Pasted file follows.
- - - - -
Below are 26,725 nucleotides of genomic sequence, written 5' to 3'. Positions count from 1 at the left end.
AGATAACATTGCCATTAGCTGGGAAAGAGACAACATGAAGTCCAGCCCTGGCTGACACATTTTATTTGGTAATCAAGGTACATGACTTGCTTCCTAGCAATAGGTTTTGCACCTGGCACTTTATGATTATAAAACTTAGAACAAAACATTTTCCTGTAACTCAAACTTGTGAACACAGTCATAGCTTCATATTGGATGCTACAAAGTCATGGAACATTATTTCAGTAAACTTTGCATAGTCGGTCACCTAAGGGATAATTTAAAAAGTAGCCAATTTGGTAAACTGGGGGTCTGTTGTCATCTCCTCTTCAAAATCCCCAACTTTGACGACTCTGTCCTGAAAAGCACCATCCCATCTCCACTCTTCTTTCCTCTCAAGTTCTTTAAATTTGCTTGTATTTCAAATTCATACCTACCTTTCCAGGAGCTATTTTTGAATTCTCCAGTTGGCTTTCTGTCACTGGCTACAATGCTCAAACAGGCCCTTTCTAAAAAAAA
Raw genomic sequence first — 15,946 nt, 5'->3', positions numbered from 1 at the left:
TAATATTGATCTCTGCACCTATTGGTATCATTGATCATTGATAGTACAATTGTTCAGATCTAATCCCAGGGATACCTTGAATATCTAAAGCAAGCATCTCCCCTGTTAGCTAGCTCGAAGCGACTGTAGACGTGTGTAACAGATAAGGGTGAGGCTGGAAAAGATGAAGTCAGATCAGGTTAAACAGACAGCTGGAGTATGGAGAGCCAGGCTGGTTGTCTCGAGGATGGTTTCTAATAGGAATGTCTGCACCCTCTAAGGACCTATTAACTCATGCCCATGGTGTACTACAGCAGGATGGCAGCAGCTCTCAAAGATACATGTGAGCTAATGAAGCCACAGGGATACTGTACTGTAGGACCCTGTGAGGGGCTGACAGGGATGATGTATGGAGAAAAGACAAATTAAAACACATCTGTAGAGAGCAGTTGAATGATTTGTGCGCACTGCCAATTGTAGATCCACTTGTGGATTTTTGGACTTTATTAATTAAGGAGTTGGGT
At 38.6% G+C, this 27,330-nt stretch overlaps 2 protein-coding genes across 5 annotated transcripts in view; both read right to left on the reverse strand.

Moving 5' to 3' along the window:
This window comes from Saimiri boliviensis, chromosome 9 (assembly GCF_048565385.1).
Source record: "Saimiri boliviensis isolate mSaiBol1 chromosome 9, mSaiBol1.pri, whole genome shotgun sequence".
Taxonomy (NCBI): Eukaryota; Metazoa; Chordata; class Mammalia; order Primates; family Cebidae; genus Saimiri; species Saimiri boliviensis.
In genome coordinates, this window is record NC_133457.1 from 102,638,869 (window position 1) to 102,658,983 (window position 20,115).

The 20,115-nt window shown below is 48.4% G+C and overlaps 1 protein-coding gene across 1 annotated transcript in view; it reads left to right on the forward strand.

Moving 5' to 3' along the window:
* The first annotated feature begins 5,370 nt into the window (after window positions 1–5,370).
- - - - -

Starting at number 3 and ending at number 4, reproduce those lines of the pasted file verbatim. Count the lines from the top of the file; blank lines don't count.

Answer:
Raw genomic sequence first — 15,946 nt, 5'->3', positions numbered from 1 at the left:
TAATATTGATCTCTGCACCTATTGGTATCATTGATCATTGATAGTACAATTGTTCAGATCTAATCCCAGGGATACCTTGAATATCTAAAGCAAGCATCTCCCCTGTTAGCTAGCTCGAAGCGACTGTAGACGTGTGTAACAGATAAGGGTGAGGCTGGAAAAGATGAAGTCAGATCAGGTTAAACAGACAGCTGGAGTATGGAGAGCCAGGCTGGTTGTCTCGAGGATGGTTTCTAATAGGAATGTCTGCACCCTCTAAGGACCTATTAACTCATGCCCATGGTGTACTACAGCAGGATGGCAGCAGCTCTCAAAGATACATGTGAGCTAATGAAGCCACAGGGATACTGTACTGTAGGACCCTGTGAGGGGCTGACAGGGATGATGTATGGAGAAAAGACAAATTAAAACACATCTGTAGAGAGCAGTTGAATGATTTGTGCGCACTGCCAATTGTAGATCCACTTGTGGATTTTTGGACTTTATTAATTAAGGAGTTGGGT